Peter’s 1892 Brooklyn Brownstone

published Jun 8, 2012
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Name: Peter Hassler: web producer by day, designer by night
Location: Bedford-Stuyvesant, Brooklyn, New York
Size: Whole house roughly 4,000 square feet, owner living area roughly 2,000 square feet
Years lived in: 9 years

What I love most about the East Coast is the really old architecture, especially brownstones! Peter lives in my dream home, with tall ceilings, original moulding, and stunning woodwork everywhere. His mix of old and new and how it plays off each other really works in his home.

(Image credit: Apartment Therapy)
(Image credit: Apartment Therapy)

Peter is a part-time designer who recently teamed up with LA based Design Vidal. He is going to be running their New York office. With Design Vidal restoring historical homes in Los Angeles and Peter tackling the beautiful old architecture of New York, I am sure they are going to make a great team!

(Image credit: Apartment Therapy)

Apartment Therapy Survey:

My Style: Contemporary with deep respect for history and preservation. A bit of whimsy, eclecticism and minimalism for good measure.

Inspiration: The inspiration for the home was the house itself. Built in 1892, it oozes original Victorian detail. The house was originally built for an upper-middle class family, so not only is it loaded with detail, it’s loaded with high end detail. For example, the wood on the garden level is oak, while the wood on the parlor floor is either cherry or mahogany — all intricately carved. I wanted to let those details stand out and not have my re-design get in the way, but at the same time, I aimed to create a comfortable and functional space.

So instead of trying to match the existing design, I opted for contrast: I used clean lines, geometric shapes, and solid whites and blacks to contrast the leaf and flower motifs in the wood and plasterwork. I wanted to let the best of the house shine through, while creating a bright and airy space. Another goal was restoration: I had the woodwork stripped and the parquet wood floors restored. For the most part, I maintained the original layout of the house. That meant the kitchen stayed in the back of the garden floor where it had always been. The benefit is not only having a kitchen adjacent to a garden, but having two enormous rooms on the parlor floor (instead of putting a kitchen there.) Again, out of respect for the fine craftsmanship of the home, my philosophy precluded re-creating the old; rather, I used what would be considered contemporary fine craftsmanship, using salvaged items whenever possible.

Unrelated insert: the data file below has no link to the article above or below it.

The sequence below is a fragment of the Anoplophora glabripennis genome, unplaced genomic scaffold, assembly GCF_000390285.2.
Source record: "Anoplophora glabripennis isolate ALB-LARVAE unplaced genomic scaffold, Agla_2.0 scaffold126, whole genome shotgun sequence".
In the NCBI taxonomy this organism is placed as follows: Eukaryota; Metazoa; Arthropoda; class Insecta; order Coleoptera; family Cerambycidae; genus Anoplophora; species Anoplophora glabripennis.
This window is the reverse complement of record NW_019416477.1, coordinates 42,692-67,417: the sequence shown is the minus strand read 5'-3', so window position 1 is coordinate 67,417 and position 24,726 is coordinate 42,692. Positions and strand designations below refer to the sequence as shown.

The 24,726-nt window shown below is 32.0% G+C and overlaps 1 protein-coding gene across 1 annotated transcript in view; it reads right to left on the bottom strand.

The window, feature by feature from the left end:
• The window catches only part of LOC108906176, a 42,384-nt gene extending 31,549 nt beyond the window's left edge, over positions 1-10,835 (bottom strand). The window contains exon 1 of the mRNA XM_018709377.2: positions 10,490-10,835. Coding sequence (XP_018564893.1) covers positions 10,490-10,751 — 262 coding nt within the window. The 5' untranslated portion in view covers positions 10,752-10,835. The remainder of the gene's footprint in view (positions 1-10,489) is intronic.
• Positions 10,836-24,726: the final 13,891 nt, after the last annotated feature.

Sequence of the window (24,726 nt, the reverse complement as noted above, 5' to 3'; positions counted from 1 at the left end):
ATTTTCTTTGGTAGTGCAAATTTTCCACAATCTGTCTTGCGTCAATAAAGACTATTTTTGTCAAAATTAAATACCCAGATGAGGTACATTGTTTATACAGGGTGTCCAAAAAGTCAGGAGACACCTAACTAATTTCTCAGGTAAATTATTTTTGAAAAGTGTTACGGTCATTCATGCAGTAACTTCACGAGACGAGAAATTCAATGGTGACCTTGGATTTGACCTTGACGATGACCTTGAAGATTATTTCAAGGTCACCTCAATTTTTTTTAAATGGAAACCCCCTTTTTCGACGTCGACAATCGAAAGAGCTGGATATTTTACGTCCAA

Favorite Element: My favorite element is certainly the kitchen. I love to cook. For me, it’s a dream come true to have a very functional and spacious kitchen that opens up onto a garden. I have a 5-burner gas stovetop, double convection oven, a concealed dishwasher and an efficient refrigerator.

Biggest Challenge: This project was more than design; it was a full renovation. The house was fully rewired and replumbed, including new heating and water systems. (There were two boilers in the basement, including the original one, as well as an unused oil tank. All of it had to be removed.) One challenge was running new electrical wires through the house without damaging any of the original plasterwork. We succeeded! There was also the time I had to direct traffic on the street when it was blocked by a cement mixer that was pumping the new cement floor into the basement.

On the design front, my biggest challenge was staying true to the authenticity and originality of the house, while making it highly usable. This challenge included comfortably incorporating a rental apartment within the townhouse, while maintaining the original layout of the house, with the goal of one day taking it over the entirety.

What Friends Say: “You live in a mansion!”

Biggest Embarrassment: The biggest embarrassment came when I saw the “Put a Bird On It” episode on “Portlandia.” Unfortunately, I had fallen victim to the stenciling craze and spray painted black birds onto the seats of my white dining room chairs.

Proudest DIY: I learned I’m not very good at DIY. However, a couple of noted accomplishments include salvaging old bed frame posts, stripping them, cutting them to size and using them as the new posts of the fireplace. They blended in perfectly! I also found a whole set of staircase newel posts at a junk shop in Clinton Hill, Brooklyn, which I had the crew strip and use to replace the mismatched old set. Also, we repurposed old hinged doors as pocket doors and used old, rustic floor beams as a bench and shelves in the kitchen.

Biggest Indulgence: Finishing the basement. It was really an extra expense that probably doesn’t add much resale value. But now it’s an absolutely stunning room. The original brick arches were cleaned up and the original stonework was repointed. There’s also the laundry room and a new cement staircase into the garden.

Best Advice: What you decide not to do is as important as what you decide to do. Especially with older homes, find the perfection in imperfections.

Dream Sources: The U.K. magazine Living Etc. and furniture shops in SoHo.

(Image credit: Apartment Therapy)

Resources of Note:









  • Brooklyn Kitchen (out of business now)
  • Bergen Tile


  • CB2
  • Also from a bed maker in Spitalfields market in London


(Image credit: Apartment Therapy)

Thanks, Peter!

(Images: Patrick Mulcahy)

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